That said, Hong Kong’s NSL creates several constraints that would inevitably affect the right to a fair trial and due process of this case. Apart from the lengthy pre-trial detention of most of the defendants, the case is tried by three judges designated by the chief executive of Hong Kong. The jury bench is removed upon the order of the secretary for justice. In the absence of a jury and with executive-picked judges, the public cannot use their common sense to check and balance the prosecutorial and judicial narratives of this politically controversial case. In short, the authorities could easily dominate the narrative of alleged subversive activities in the courtroom under all the executive-led intervention in a national security trial.
In addition, following the NSL, local courts shall obtain a binding certificate from the chief executive to certify whether an act involves national security or whether the relevant evidence involves state secrets when such questions arise. The recent NSL interpretation by China’s National People’s Congress Standing Committee further affirmed that Hong Kong’s national security committee could perform its duty under the NSL to make judgment and decisions if the court did not obtain a certificate from the chief executive.
Hypothetically, if the court asked the chief executive to certify whether the opposition camp’s primaries and policy platforms involve national security, the court would have no other option but to follow the chief executive’s judgment. Suppose the court did not ask for a certificate from the chief executive, in that case, the national security committee could also act as an ultimate authority in this matter.
As I have commented before, the NSL and Beijing’s interpretation of the NSL enable a “dual state” to operate in Hong Kong’s legal system. There is now an “exceptional criminal justice system” for national security crimes, in which the executive authorities can, in theory, overturn a court’s decision. When the Hong Kong Bar Association asked the local authorities to use their power with great caution and restraint, it only meant that the city’s rule of law and judicial independence have become more dependent on the arbitrary powers now enjoyed by the executive.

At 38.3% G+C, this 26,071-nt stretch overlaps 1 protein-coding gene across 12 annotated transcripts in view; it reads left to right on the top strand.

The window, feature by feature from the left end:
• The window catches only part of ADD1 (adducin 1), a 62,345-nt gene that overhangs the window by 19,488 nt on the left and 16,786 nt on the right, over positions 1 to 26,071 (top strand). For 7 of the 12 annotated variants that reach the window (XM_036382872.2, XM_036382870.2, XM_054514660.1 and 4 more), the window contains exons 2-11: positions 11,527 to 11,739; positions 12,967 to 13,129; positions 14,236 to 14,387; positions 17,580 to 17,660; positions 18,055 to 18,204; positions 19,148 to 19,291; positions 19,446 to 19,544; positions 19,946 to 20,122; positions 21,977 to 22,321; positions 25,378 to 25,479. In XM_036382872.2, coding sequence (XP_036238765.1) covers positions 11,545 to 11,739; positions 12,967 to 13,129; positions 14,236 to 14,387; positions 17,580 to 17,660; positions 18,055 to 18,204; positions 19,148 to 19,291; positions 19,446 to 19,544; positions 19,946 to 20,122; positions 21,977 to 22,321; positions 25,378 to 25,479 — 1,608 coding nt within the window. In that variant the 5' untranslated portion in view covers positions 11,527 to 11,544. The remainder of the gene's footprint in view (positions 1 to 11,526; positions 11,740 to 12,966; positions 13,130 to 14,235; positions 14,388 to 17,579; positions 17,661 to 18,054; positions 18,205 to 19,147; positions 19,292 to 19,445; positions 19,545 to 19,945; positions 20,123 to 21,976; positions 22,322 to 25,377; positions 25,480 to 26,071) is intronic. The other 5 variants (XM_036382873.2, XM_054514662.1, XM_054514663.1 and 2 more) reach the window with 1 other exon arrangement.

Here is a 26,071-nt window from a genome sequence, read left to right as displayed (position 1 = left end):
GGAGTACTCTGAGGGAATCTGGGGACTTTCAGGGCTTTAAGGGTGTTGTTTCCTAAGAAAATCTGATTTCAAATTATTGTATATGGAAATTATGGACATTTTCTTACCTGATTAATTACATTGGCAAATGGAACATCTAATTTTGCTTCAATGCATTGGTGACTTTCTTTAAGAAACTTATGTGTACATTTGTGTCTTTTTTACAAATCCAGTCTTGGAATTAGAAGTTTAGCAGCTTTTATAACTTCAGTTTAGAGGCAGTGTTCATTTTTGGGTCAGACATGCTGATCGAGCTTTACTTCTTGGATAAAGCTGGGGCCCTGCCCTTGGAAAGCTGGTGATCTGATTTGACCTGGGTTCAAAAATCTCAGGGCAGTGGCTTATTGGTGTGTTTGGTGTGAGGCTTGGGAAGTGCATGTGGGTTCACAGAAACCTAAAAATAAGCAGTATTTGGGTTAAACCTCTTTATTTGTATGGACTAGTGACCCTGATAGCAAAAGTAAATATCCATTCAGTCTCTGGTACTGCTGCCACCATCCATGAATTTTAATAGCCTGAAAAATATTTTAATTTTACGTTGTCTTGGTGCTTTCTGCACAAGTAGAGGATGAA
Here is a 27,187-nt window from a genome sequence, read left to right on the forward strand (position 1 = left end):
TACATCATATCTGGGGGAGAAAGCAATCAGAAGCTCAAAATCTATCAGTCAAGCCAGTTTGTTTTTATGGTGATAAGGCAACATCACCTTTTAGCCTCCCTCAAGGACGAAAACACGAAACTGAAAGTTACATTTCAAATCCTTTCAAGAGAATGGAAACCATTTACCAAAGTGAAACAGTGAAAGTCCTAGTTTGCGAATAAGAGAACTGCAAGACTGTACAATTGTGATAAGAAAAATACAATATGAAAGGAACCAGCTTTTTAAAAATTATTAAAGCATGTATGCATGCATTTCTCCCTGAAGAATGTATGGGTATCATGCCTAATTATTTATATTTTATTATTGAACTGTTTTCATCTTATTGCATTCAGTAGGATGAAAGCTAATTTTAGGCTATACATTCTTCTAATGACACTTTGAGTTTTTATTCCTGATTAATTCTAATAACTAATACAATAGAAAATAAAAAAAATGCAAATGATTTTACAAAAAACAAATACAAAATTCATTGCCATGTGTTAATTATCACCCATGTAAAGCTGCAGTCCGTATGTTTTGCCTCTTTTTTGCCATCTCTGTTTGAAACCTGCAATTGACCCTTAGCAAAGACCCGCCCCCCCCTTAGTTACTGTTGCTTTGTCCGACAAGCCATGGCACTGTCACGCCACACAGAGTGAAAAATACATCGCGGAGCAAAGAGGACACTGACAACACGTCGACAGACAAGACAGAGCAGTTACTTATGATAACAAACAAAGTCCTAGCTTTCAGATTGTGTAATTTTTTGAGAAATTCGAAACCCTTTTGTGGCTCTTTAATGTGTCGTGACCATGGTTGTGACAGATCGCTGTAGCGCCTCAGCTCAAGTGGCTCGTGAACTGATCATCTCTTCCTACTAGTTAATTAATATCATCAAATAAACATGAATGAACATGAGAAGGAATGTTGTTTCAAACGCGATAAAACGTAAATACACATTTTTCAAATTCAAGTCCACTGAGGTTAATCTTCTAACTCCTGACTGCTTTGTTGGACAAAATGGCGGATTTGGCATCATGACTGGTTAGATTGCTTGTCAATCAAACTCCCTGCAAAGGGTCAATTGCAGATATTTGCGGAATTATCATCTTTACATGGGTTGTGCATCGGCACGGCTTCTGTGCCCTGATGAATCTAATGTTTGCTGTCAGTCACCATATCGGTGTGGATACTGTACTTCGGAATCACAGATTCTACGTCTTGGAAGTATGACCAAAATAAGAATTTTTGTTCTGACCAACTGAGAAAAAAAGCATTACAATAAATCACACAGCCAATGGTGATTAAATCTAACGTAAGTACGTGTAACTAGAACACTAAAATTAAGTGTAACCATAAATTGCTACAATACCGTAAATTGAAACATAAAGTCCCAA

Indeed, as early as last summer, the United Nations Human Rights Committee formally called for the repeal of the NSL and asked the Hong Kong government to refrain from using it, as well as calling for Hong Kong to discontinue all cases against journalists and individuals charged for exercising their right to freedom of expression. Yet, instead of following the U.N. committee’s recommendations, the Hong Kong government chose to criticize the expert-based committee as “unfair” and “unsubstantiated.”
Only 16 of the 47 defendants decided to plead not guilty, meaning they would seek to defend themselves before the court in the next three months. Although the decision to enter a guilty plea lies completely with the defendants themselves, the structural issues above that incentivize a guilty plea – particularly the lengthy pre-trial detention and the removal of a jury – should not be overlooked.
Some may argue that Hong Kong is still different from the autocratic regimes named above, because it does not have a kangaroo court. Yet, the old narrative of Hong Kong’s judicial independence and the rule of law is no longer persuasive in light of this political trial. While it is true that we must wait and see the development and result of the trial, the fact is that provisions of the NSL have already circumcised the city’s independent courts in many ways. They empower the Hong Kong government to suppress opposition leaders and followers conveniently, following the footsteps of their peer authoritarian regimes today.